Kaua’i gets a cool million

Fueled by a bigger-than-expected growth in Mainland arrivals, Kaua’i surged past the one-million-visitor mark last year by the largest margin in more than a decade.

Residents hosted 1,090,302 visitors in 2005, with big gains in both numbers of U.S. West (those from west of the Rockies, mostly from California), and U.S. East visitors, according to figures from the state Department of Business, Economic Development and Tourism.

“It was an extremely successful year,” better than expected, said Sue Kanoho, executive director of the Kaua’i Visitors Bureau.

She credits industry leaders’ “reinvestment in the product,” whether that was renovation of existing hotel units or construction of new ones, for the gains that led to “a great year,” she said.

The arrival figures were much higher than forecast, she said.

The 2005 Kaua’i arrival figure represented a gain of 6.8 perce nt compared to 2004, with nearly half of all visitors (465,701) also making the conscious decision to vacation only on Kaua’i.

The number of Kaua’i-only visitors in 2005 was up nearly 5 percent over the 2004 figure.

Some 91.2 percent of all Kaua’i visitors last year were domestic visitors, with the number of domestic visitors up almost 10 percent last year compared to 2004. The number of domestic, Kaua’i-only visitors also grew by 7.5 percent.

Double-digit increases happened in December in numbers of domestic and total visitors, in both the overall and Kaua’i-only categories.

Nearly half of all Kaua’i visitors last year hailed from west of the Rockies, though a “great” increase (8.5 percent) in U.S. East visitors was also witnessed, Kanoho said.

On the heels of the strong 2005, Kanoho pointed out that Hawaii Tourism Authority, KVB and Hawai’i Visitors and Convention Bureau leaders are still tinkering with ways to increase length of stay and daily visitor expenditures as opposed to attempting to lure even more visitors to the state.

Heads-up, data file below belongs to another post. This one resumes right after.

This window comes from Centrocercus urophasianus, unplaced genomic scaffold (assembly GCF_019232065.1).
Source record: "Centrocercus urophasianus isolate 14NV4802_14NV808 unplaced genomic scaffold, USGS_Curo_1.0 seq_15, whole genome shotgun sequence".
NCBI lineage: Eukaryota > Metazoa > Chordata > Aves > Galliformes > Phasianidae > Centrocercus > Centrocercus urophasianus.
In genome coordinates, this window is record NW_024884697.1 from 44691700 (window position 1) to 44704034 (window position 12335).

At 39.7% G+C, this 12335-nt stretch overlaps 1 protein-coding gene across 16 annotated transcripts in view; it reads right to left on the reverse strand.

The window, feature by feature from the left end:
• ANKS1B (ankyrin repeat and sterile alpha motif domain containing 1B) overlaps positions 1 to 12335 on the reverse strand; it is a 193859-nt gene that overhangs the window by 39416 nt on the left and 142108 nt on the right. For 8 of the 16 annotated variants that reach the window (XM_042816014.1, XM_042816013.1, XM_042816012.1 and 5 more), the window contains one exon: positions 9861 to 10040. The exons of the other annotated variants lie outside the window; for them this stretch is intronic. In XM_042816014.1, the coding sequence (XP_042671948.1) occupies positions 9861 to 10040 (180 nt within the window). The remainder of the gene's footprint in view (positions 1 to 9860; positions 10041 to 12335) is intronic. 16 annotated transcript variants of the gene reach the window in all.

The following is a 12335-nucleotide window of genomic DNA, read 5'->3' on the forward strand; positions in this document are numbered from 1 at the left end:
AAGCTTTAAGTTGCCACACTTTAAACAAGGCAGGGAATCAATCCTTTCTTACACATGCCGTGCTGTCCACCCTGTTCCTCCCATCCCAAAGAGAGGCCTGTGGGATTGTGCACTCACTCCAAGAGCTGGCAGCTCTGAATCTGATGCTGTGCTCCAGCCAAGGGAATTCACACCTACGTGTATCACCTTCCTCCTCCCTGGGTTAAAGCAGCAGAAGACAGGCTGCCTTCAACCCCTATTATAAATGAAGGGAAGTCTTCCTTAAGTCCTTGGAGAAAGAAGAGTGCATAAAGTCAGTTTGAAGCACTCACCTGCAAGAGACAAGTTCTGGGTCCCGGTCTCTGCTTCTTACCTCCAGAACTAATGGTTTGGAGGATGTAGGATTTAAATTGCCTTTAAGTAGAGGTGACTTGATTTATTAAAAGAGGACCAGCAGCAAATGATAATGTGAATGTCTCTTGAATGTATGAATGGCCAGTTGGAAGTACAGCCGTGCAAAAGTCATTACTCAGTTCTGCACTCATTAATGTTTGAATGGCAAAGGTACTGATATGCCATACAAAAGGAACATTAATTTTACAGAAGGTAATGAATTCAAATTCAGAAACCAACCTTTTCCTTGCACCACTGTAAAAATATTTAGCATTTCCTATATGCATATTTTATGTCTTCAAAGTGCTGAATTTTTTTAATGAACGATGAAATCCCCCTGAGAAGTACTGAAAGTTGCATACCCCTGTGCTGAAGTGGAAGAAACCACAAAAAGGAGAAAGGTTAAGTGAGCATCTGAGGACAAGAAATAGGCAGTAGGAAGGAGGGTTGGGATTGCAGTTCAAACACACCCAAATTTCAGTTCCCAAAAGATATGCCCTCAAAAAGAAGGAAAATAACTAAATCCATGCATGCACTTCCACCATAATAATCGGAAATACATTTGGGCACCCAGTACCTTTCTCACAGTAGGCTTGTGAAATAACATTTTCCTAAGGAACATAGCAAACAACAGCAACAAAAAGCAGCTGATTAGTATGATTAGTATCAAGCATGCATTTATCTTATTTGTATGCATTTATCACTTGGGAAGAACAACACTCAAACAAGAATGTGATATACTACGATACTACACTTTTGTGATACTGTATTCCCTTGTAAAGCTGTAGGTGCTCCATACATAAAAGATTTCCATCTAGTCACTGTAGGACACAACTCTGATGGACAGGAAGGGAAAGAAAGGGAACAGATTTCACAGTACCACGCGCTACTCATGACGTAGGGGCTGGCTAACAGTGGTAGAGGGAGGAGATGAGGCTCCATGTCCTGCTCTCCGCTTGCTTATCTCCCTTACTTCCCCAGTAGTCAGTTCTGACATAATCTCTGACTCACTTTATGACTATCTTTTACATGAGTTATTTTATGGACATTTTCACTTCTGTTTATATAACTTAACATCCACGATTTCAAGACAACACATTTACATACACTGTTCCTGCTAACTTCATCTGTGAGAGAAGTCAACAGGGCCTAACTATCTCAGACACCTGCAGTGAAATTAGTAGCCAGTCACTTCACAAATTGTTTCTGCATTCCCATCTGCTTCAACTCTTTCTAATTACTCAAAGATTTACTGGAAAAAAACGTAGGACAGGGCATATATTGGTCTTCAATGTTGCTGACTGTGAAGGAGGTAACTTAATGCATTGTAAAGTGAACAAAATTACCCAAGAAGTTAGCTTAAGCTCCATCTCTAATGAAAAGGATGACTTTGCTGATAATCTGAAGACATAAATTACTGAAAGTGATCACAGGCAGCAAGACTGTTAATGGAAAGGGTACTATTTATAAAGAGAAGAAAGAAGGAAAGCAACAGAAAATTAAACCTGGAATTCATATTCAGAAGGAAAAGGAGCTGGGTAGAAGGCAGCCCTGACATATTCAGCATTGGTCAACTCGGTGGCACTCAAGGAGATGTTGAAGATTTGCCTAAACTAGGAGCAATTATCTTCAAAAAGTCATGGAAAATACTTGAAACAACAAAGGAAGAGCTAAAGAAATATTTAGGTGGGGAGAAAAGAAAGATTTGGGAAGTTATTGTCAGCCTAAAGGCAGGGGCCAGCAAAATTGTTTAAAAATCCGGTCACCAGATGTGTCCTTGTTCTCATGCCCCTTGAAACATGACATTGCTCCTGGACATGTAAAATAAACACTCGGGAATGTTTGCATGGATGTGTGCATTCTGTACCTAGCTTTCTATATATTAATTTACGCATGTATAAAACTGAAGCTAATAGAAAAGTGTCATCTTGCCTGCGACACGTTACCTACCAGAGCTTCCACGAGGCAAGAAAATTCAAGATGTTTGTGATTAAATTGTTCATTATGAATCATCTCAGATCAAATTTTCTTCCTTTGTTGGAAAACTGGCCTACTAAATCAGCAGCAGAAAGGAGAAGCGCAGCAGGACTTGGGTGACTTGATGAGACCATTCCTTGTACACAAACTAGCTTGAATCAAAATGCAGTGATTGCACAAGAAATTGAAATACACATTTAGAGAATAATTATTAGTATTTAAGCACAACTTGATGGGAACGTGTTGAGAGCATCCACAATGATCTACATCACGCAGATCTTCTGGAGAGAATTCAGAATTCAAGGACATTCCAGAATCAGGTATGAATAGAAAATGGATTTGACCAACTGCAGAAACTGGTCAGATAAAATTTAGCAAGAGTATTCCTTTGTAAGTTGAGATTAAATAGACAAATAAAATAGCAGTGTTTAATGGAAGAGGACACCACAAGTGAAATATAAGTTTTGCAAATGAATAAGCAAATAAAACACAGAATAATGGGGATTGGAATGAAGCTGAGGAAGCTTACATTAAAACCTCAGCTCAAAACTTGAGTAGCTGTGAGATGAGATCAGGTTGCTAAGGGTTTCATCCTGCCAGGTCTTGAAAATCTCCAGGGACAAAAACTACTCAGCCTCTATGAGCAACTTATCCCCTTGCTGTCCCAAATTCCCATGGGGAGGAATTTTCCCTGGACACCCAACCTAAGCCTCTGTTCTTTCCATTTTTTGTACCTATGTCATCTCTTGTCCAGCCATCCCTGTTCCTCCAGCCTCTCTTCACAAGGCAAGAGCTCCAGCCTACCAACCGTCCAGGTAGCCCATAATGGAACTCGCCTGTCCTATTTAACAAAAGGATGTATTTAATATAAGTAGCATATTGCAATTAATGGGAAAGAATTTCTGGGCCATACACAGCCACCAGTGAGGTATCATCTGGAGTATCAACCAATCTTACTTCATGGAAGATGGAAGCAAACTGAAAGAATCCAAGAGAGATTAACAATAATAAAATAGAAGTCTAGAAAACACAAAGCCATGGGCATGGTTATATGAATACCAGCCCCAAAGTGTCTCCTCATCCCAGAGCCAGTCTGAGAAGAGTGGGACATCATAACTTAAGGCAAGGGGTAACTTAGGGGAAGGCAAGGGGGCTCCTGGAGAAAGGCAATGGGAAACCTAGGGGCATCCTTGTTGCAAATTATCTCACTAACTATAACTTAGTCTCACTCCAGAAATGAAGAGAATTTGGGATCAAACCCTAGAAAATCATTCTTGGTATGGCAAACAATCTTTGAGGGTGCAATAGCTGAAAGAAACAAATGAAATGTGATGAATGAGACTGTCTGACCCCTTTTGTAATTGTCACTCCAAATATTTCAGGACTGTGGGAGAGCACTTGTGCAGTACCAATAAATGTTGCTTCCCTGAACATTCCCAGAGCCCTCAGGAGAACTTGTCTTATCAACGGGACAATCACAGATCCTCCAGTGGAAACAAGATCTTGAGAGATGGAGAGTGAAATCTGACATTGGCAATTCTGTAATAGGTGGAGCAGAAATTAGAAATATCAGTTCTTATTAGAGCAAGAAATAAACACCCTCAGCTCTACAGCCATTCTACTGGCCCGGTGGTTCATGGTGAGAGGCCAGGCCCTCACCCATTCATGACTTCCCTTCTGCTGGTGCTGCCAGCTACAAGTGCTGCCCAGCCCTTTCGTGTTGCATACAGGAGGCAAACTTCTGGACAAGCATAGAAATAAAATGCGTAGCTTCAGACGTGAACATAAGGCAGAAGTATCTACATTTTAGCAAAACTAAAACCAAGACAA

Visitor and resident satisfaction with the way the visitor industry is performing remains high, though Kanoho is worried about a jump, from 1 percent to 3 percent, in numbers of visitors rating their Kaua’i vacation experience “below average,” according to surveys.

Still, for the period from January to September of last year, 68 percent of all responding visitors characterized their Kaua’i vacation experience as “excellent,” and 29 percent considered their time here “above average.”

And, while earlier she had expressed concern for dwindling numbers of Canadian visitors, December saw a jump of 47.1 percent in Canadian arrivals to Kaua’i, with November seeing a 23.9 percent increase, she observed.

Is there a way that this year can be even better than last?

“When you have a great year like we did for the whole state, it’s hard to outdo yourself,” said Kanoho, indicating that even a 3-percent or 4-percent increase this year compared to 2005 “would be terrific.”

That type of increase would mean the arrival of between 1,123,011 and 1,133,914 visitors this year.

There are indicators that such growth is possible, including news that, beginning next month, leaders at U.S. Airways will start nonstop service between Lihu’e Airport and Phoenix.

Beginning March 1, the service will be four times a week, increasing to seven days a week on May 1, remaining at least four times a week until further notice, Kanoho explained.

The arriving jets will carry up to 190 passengers.

“It means there’s growth potential, a great market, and lots of people in that area,” she said of Phoenix. “So that will help.”

Any increase in inventory of any kind, be it accommodations, air seats, or activities, is a good thing, she added.

Visitors to Kaua’i last year spent $1.173 billion, and the average domestic visitor stayed nearly seven days.

There were 7,379,635 visitors to Hawai’i last year, and they spent $11.5 billion.

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